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Procedure - Esophageal Manometry

The esophagus is a muscular tube that connects the throat to the stomach. Patients in Utah with an esophageal disorder can have difficulty or pain when swallowing, muscle spasms, and severe acid-reflux. Generally, your doctor will first take X-rays to rule out an obstruction in the throat, but if none is found, an Ogden Clinic specialist will use an esophageal manometry to determine the cause of your symptoms. This procedure is able to diagnose various conditions that may affect the health of your esophagus, by measuring the muscle contractions that occur when you swallow. Some of these conditions include:

  • Esophageal spasm: This swallowing problem causes people to have forceful and unexpected muscle contractions of the esophagus.
  • Scleroderma: This is a rare condition that affects very few people. For those with Scleroderma, however, they experience severe gastroesophageal reflux because the muscles in the lower part of the esophagus stop working.
  • Achalasia: Another uncommon condition, Achalasia results when the lower esophageal muscle doesn’t relax properly. This prevents food from entering the stomach, which can lead to regurgitation.

How It Works

An esophageal manometry is an outpatient procedure that is done without sedation, only local numbing spray or gel. To start your procedure, you will be seated and a specialist will apply the numbing spray to your throat and/or numbing gel to the inside of your nose. A catheter will then be inserted through your nose and down into your esophagus.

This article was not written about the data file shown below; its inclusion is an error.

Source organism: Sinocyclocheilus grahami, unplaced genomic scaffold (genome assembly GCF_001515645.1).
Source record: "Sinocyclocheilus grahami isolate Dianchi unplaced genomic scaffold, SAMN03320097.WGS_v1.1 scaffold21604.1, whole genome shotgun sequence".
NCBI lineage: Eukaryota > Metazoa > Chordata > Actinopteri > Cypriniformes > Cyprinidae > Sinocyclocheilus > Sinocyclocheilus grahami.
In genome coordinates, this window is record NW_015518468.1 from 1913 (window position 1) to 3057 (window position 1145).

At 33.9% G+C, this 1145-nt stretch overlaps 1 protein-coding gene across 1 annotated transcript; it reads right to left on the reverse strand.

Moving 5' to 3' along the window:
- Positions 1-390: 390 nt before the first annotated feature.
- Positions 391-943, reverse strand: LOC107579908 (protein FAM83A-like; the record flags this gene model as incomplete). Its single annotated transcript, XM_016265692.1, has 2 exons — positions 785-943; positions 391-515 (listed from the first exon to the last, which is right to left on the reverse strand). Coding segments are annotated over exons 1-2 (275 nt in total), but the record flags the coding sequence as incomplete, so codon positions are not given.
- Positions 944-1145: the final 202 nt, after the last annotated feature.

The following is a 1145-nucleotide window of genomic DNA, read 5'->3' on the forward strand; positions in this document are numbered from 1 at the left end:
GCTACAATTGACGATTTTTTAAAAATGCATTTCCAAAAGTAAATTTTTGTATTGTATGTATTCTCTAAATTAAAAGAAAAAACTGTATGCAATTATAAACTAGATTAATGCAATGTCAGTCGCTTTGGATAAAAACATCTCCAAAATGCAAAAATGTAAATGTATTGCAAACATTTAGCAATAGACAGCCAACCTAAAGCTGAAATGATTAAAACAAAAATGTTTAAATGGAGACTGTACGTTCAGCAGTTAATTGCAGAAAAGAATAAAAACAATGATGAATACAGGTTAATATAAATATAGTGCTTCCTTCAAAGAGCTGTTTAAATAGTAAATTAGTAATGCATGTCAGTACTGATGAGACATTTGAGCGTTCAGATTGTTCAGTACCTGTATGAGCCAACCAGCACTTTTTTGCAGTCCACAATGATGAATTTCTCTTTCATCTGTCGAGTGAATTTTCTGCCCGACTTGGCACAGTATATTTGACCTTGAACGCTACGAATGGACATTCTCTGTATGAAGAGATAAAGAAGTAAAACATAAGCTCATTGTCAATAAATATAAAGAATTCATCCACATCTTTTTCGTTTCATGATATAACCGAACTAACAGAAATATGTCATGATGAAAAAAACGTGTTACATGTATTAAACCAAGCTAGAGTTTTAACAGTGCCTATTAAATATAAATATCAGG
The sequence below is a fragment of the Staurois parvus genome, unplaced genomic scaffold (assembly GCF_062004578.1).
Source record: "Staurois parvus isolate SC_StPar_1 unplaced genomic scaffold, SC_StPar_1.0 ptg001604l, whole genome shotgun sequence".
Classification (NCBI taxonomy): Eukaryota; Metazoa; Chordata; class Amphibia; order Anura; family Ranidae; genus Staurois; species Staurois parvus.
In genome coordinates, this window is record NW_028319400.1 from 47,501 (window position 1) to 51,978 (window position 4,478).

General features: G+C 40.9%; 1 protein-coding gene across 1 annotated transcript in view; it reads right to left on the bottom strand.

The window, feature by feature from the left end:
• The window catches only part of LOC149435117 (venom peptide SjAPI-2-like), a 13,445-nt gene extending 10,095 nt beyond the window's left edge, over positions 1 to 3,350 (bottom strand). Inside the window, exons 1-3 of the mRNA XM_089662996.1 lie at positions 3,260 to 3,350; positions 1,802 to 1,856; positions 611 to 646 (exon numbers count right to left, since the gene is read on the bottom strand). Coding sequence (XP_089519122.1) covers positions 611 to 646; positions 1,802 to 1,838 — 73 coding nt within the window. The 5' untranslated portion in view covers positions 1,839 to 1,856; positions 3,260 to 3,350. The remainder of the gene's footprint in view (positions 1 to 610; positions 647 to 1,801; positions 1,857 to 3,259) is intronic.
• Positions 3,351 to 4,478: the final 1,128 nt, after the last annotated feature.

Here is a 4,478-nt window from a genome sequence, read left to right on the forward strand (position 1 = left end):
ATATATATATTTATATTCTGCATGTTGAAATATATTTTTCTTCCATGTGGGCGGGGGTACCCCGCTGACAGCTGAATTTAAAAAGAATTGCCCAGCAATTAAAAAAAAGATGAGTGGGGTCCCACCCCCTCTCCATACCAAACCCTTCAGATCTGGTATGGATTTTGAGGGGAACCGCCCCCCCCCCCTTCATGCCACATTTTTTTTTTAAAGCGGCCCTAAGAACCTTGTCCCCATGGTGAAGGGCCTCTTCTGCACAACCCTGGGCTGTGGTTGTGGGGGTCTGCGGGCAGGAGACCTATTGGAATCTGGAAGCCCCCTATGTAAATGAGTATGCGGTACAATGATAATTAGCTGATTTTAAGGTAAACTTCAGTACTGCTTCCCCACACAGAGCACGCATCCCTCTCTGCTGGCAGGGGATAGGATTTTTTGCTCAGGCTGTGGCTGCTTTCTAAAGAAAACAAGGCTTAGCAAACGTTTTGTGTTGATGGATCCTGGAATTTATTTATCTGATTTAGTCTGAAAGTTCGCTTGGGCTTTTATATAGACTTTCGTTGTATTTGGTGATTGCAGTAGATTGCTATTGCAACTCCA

Once the catheter is in place, you will be asked to swallow small sips of water. Each time you swallow, the catheter will send a signal to a computer measuring the strength and pressure, as well as the pattern, of the muscle contractions in your esophagus. It is important to remain as still as possible during the procedure, and take slow, even breaths. Your specialist may also move the catheter down to the stomach to take additional measurements. An esophageal manometry test typically lasts half an hour.

To properly diagnose esophageal disorders, Ogden Clinic specialists use esophageal manometry tests in Utah. If you are having trouble swallowing or experiencing muscle spasms in your esophagus, contact us today for an appointment.


Egan, Stacie, FNP-C
6028 S. Ridgeline Drive
Ogden, UT
801-475-3380

Vandersteen, Joshua, DO
6028 S. Ridgeline Drive
Ogden, UT
801-475-3380

Ziegler, Robert, MD
1159 East 12th Street
Ogden, UT
801-475-3700